He shook his head and turned to look at the dishes that stacked up in the sink. On the marble counter top to the right sat a plate of food over a day old stuck to it. The marble counter tops matched the cabinets and the floor. The kitchen itself was spacious; it was large enough to be a guest room, and her voice echoed off the walls as he stood, drifting into his imagination. His daughter got it honestly. She quickly snapped him out of it, “You ain’t got nothing to say, huh?” her eyes watering. Her eyeliner was smearing. She reached out and grabbed his arm, spinning him back around, “look at me!” He did.
He stared into her eyes searching for the woman he married. The woman he said, “I do” to at the altar. He saw glimpses of that day in his mind. Her white dress curved her body effortlessly. She had on very little makeup because she knew he didn’t like that. Truthfully, her beauty exceeded anything that Estee Lauder or Chanel had to offer. Hey, eyes reflected his image as she stared back at him. He was everything she wanted physically. Tall with an athletic build and a smile that could get him anything he wanted.
He finally spoke, “look, I know I messed up before, and I mean, I get that this is just a reaction from that.” She sucked her teeth and folded her arms as he continued, “I’m sorry, and I was wrong for that. I’ve apologized a million times, and I’ve done everything I could to get your trust back,” she cut him off, “everything!? You call going to the grocery store with another woman doing everything you can to gain my trust!?”
He turned around, and she grabbed his arm again but this time, he jerked away, and his hand knocked a glass off the counter, and it shattered onto the ground. The toy dropped out of their daughter’s hand simultaneously. They turned to look at her as she stood in the hallway, horrified and on the verge of tears. Her father rushed to her, “baby? Baby, what’s wrong?” He kneeled down to become eye-level with her. He took his hand and wiped the tears from her eyes before they fell. She was a splitting image of her mother. “Baby?” She sniffled, and his heart broke.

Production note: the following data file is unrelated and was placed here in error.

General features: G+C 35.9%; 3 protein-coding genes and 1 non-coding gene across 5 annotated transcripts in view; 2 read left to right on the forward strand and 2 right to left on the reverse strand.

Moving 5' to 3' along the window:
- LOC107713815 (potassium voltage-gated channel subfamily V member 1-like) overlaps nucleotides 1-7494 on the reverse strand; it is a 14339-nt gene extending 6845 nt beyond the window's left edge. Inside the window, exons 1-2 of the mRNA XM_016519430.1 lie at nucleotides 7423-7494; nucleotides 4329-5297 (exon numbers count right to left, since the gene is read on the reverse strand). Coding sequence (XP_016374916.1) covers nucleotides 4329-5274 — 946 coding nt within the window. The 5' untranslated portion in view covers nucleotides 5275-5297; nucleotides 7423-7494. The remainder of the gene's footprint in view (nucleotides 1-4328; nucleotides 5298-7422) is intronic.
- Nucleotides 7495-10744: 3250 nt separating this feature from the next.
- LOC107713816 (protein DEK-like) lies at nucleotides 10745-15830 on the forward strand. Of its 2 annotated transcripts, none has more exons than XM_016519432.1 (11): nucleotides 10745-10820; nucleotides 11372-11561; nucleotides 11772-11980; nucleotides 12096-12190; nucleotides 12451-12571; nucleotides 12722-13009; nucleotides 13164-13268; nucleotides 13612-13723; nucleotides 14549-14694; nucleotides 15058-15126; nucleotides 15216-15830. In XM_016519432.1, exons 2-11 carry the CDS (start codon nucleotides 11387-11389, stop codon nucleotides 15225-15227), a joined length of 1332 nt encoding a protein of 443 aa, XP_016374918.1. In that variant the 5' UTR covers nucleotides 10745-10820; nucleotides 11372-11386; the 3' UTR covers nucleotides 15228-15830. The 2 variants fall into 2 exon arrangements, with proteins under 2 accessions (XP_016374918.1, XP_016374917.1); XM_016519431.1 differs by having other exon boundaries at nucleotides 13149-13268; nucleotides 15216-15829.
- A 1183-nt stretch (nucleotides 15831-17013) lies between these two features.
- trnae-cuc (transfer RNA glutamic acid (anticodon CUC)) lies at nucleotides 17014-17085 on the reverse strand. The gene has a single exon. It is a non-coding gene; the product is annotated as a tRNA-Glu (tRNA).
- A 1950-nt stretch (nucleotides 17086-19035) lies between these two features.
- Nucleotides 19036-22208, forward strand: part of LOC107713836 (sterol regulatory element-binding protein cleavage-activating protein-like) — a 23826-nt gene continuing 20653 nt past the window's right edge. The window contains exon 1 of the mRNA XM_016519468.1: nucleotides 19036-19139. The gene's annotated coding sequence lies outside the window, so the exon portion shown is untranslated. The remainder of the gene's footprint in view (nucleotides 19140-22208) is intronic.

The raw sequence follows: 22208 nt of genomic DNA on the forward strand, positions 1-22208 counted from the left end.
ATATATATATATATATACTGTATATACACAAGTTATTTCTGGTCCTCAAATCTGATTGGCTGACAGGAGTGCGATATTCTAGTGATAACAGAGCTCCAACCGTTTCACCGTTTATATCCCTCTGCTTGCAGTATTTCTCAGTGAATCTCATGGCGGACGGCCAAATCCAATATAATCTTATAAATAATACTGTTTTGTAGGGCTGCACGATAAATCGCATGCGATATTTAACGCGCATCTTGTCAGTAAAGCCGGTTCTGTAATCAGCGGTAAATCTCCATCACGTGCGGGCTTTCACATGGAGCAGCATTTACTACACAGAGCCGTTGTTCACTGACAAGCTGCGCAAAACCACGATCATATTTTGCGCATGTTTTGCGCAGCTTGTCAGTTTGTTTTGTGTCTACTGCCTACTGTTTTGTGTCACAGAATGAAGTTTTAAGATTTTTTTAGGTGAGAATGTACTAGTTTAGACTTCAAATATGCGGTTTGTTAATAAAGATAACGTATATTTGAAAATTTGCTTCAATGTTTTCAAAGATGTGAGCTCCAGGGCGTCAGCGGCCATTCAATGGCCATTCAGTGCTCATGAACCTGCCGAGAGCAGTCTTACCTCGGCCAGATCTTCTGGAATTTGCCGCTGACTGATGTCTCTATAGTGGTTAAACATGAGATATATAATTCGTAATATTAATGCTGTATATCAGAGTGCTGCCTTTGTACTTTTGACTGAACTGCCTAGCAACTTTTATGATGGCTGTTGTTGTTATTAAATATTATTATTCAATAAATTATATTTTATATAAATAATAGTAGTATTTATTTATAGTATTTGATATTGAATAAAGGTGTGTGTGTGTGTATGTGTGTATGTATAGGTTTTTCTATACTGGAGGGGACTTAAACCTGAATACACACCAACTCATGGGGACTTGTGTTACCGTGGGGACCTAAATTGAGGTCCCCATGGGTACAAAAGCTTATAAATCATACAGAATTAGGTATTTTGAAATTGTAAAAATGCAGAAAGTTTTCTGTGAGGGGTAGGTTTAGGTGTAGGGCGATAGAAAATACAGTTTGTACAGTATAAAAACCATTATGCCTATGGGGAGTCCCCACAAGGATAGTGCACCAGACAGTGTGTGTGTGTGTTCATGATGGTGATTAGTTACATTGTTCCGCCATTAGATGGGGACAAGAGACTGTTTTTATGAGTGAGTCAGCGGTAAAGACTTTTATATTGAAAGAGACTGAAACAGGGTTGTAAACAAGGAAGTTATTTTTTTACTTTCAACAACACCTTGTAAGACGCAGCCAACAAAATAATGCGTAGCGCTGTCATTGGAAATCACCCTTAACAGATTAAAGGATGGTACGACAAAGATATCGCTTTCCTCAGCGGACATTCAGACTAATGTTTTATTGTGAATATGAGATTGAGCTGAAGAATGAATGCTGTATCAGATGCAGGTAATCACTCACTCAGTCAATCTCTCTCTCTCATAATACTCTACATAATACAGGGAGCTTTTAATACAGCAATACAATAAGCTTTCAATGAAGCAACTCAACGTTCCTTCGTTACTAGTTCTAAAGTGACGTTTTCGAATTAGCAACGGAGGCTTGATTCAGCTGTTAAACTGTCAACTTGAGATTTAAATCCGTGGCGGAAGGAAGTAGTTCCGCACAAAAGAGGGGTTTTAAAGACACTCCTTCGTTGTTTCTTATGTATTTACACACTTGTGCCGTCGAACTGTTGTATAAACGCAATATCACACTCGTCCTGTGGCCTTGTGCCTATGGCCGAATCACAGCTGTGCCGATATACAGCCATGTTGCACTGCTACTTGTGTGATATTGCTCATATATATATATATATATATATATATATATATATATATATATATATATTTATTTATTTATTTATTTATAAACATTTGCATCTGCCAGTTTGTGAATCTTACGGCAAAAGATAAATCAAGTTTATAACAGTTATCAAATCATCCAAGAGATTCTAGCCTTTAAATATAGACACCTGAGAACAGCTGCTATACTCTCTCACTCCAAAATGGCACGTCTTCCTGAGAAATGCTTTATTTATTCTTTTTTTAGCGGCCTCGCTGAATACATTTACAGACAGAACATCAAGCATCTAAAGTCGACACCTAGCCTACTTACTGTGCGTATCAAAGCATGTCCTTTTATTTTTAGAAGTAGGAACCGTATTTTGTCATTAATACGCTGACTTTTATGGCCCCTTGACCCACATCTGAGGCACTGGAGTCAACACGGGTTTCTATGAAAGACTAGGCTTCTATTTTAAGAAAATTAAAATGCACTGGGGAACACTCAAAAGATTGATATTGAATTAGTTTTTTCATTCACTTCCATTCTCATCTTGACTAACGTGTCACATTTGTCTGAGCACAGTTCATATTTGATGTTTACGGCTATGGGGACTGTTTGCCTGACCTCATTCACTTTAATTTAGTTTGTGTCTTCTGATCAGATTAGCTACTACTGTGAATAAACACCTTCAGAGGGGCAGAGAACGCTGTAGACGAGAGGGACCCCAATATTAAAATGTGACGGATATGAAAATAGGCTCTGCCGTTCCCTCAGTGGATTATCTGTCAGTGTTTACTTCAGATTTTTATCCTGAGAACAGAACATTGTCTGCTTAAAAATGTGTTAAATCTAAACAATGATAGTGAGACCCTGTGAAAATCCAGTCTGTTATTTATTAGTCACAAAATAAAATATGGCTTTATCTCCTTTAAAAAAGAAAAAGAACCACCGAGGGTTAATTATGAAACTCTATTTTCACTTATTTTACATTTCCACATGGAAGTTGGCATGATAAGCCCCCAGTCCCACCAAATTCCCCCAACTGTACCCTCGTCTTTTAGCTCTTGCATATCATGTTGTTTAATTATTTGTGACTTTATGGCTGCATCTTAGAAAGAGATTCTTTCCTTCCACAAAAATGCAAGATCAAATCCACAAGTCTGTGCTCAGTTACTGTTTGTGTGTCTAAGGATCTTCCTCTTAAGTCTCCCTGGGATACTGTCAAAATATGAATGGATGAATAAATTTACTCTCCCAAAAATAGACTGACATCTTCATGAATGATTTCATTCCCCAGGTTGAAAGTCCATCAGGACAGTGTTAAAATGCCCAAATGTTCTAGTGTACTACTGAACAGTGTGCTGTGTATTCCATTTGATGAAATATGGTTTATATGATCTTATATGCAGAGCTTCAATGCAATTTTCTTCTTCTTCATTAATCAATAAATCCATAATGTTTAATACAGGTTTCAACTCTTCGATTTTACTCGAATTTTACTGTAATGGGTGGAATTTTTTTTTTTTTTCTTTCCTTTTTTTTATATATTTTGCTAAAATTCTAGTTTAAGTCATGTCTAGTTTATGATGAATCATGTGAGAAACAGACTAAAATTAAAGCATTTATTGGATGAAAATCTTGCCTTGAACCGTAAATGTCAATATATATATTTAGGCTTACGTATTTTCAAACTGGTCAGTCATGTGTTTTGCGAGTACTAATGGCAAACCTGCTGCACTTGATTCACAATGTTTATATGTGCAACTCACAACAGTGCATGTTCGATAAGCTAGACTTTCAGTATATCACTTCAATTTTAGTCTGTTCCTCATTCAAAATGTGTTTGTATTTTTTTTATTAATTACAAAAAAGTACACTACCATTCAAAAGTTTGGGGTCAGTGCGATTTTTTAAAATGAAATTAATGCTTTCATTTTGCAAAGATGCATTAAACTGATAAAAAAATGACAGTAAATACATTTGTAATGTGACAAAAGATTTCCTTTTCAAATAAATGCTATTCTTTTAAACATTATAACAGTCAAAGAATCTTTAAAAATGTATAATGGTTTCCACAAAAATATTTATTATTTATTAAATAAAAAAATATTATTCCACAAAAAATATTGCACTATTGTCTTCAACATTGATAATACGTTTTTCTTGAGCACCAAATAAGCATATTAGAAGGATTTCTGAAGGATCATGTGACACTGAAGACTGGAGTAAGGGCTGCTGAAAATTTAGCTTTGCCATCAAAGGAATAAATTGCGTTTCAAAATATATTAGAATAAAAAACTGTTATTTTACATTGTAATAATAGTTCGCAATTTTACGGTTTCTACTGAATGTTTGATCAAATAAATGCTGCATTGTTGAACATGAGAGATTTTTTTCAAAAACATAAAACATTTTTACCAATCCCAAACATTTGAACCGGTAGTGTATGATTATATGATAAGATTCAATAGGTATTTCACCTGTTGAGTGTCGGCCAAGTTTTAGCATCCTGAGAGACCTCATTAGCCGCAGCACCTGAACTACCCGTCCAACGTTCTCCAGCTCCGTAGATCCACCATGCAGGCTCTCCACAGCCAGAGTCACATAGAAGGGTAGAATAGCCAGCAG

He picked his daughter up, grabbed her toy car and carried them into the front room. “Oh, you just gon’ walk away from me with my baby?” He kept going with her in his arms and sat down on the sectional. The front room carpet was white. Hard to believe with a young child in the home but she was well behaved. She was not allowed to eat, drink or walk in the front room with her shoes on and she heeded to it. They could count on one hand the number of times she had to be spanked for disobedience. Truthfully, they could not have raised a child any better. They were excellent parents but horrible spouses.
“What is it baby?” he said to her as they sat on the couch. She was still trying to catch her breath. She was used to the arguing but seeing it? She had not warmed up to that side of things. He looked at her car and realized it was missing its wheel. It was clenched in her right hand. “Oh, your wheel feel off? Here, Daddy will fix it, ok?” She shook her head in agreement as she began calming down. He sat her on the couch and walked back into the kitchen past her mother. “We’re not done.”
He kept a straight face and walked straight to the utility drawer in the kitchen, “I’m not arguing in front of her anymore.” He set the toy on the counter and searched the drawer for a screwdriver.
“I’m not either, but we gon’ talk about this.” He shuffled through the drawer, moving things around forcefully.
“There is not anything to say. You are accusing me of something I know I didn’t do.”